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Abolition of Slavery at the Hôtel de la Marine

Thursday, September 23rd, 2021

Abolition of Slavery at the Hôtel de la Marine

Cover image: Tapestry by Gs. Cozette at Hôtel de la Marine (detail)
© Entrée to Black Paris

"In February 1848, Victor Schœlcher was appointed under-secretary of state for the colonies and for measures concerning slavery by François Arago, minister of the colonies during the French Second Republic. Over the two months that followed, he [Schœlcher] worked on drawing up the abolition decree, which was signed in the minister’s office on the first floor of the Hôtel de la Marine at the building’s corner where Rue Royale meets Place de la Concorde."

~ Hôtel de la Marine Web site

During last weekend's Journées de Patrimoine, the newly renovated Hôtel de la Marine was opened to the public.  Tom and I took the opportunity to visit the former home of the French naval ministry to see the space where the decree that definitively abolished slavery in the French colonies was drafted and signed.

We entered the courtyard at Place de la Concorde and were able to skip the long line of people waiting to enter because we had reserved in advance.

Hôtel de la Marine - Place de la Concorde entrance
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Entry queue viewed from above
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We collected our headphones in the ticketing area, went through security, and entered the building for the Grand Tour.

Ticket and headphone area
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Entrance for Grand Tour
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The building is absolutely splendid!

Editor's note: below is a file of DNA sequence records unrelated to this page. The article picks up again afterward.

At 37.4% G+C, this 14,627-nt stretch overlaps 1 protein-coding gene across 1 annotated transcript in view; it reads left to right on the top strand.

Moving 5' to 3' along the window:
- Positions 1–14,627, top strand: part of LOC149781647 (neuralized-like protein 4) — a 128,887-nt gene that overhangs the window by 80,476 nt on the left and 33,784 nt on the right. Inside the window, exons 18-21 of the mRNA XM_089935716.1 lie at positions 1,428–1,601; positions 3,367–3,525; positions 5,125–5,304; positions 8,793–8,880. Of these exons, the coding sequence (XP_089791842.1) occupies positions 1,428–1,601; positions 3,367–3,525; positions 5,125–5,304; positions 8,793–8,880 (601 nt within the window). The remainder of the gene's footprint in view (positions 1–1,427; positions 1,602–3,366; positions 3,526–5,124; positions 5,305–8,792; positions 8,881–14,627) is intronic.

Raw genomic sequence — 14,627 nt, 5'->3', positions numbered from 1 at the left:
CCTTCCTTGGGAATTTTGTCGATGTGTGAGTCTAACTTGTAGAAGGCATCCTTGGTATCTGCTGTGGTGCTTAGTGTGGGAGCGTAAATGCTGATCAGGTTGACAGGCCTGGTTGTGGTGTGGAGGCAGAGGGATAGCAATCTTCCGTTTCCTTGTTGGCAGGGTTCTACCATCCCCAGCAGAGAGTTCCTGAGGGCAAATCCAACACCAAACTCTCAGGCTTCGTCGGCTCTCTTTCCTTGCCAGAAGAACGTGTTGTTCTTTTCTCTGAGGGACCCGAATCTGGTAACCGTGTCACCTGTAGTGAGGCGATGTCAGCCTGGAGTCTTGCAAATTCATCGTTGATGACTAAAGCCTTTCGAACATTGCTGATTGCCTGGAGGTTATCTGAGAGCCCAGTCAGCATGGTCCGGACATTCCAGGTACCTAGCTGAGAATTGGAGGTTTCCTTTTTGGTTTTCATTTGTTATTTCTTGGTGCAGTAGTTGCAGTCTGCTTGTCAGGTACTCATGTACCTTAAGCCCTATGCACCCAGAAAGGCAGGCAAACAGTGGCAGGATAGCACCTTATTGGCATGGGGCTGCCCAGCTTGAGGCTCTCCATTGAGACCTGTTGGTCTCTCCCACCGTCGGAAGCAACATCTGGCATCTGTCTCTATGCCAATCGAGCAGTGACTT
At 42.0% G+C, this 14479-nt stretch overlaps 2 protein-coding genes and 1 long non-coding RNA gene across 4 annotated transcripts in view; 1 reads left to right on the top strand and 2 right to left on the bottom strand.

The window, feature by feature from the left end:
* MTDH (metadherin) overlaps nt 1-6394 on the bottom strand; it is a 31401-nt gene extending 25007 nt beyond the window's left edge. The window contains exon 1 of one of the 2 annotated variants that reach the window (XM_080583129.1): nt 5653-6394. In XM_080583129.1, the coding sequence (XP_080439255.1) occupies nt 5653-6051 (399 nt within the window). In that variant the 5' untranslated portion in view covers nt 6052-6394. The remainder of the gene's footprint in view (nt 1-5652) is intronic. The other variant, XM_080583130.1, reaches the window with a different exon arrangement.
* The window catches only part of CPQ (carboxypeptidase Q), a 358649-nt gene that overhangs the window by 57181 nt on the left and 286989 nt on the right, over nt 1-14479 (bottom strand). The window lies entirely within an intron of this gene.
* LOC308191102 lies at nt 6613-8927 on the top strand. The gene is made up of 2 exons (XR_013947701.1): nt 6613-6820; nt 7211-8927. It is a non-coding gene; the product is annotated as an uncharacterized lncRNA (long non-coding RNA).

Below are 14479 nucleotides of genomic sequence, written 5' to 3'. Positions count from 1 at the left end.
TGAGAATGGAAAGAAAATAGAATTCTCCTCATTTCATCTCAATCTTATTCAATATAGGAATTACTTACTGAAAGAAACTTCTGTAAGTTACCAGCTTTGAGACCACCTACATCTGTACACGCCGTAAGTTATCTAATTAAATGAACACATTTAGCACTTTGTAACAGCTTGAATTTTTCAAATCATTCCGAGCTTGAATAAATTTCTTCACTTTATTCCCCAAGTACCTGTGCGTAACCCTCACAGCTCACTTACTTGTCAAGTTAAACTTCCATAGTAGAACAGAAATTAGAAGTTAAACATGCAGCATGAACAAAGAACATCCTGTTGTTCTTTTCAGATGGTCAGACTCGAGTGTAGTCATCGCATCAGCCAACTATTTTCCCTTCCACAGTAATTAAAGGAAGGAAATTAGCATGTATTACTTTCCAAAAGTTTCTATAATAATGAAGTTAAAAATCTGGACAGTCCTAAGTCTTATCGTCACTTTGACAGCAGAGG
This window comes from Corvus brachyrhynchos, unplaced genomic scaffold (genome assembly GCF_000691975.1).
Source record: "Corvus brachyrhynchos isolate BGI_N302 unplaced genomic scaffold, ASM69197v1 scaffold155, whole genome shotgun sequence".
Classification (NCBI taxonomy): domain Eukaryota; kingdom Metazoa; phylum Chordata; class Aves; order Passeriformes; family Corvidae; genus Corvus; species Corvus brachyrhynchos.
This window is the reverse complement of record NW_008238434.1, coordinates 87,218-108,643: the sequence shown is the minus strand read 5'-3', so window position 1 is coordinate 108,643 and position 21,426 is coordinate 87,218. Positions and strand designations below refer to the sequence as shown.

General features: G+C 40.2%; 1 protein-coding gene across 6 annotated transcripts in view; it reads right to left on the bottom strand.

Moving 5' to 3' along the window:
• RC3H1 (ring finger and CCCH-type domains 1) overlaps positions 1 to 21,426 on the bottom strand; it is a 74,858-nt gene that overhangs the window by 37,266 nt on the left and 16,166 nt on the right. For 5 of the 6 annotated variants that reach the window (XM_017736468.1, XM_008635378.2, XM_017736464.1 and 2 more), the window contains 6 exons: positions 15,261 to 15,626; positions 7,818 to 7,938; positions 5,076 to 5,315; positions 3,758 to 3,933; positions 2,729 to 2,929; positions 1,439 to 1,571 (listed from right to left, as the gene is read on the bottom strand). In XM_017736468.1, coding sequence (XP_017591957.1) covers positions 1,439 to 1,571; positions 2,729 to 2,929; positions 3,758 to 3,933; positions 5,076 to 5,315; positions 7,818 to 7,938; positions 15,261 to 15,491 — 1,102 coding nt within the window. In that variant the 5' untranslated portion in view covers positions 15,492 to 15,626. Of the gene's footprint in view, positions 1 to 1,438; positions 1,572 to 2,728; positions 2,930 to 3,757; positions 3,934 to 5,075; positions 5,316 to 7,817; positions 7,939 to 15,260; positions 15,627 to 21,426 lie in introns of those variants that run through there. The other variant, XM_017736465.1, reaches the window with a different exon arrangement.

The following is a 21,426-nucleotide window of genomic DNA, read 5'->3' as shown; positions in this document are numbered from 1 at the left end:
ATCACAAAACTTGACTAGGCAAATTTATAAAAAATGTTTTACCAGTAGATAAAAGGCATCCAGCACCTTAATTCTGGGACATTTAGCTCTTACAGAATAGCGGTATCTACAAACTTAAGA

Glass roof over courtyard
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Stairwell up to the apartments, salons, and loggia
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Garde-meuble office
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Inlaid wood floors
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Dining room
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Bedroom of Mme Thierry de Ville d’Avray
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The only décor that presents images of black people are two Gobelins tapestries.  One is called Le Chameau (The Camel) - it is signed Cozette fils.  The other, the name of which I have not been able to find, is signed Gs. Cozette.  They are in the Salon de Jeux, which is one of the last stops on the ~90-minute tour.

Gobelins tapestries
(Le Chameau is at the left.)

© Entrée to Black Paris

Le Chameau (detail)
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Le Chameau signature and date - Cozette.fils 1795
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After visiting the Salon de Jeux, you come to the Salon Arago, where the abolition decree was drafted and signed.  It is resplendent!  

Salon Arago
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Four emblems displaying anchors enhance the ceiling at the base of the enormous chandelier that lights the room.

Chandelier in Salon Arago
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At the end of the tour, a digital display on a large round table in the former office of the chief of staff presents the story of famous French sailors who made history with the French navy.  (Unfortunately, considerable glare diminishes the viewer's experience of this and other digital displays on the tour.)

One of the videos shown on this table presents the French slave trade and the abolition movement.

Opening frame for slavery video
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Victor Schœlcher frame in slavery video
© Entrée to Black Paris

The final stop on the tour is the loggia, from which you have a sweeping view of Place de la Concorde, the Jeu de Paume museum in the Tuileries Garden, and of course, the Eiffel Tower.

Jeu de Paume museum in the Tuileries Garden
© Entrée to Black Paris

Place de la Concorde and the Eiffel Tower
© Entrée to Black Paris

Hôtel de la Marine is found at 2, place de la Concorde.  The place is the starting point for Entrée to Black Paris' On the Grandest of Avenues tour, which is one of our most popular private walking tours.  If you'd like to experience this tour (which does not include a visit to Hôtel de la Marine), write to me at paris@entreetoblackparis.com least six weeks in advance of your trip so we can organize one for you and your party!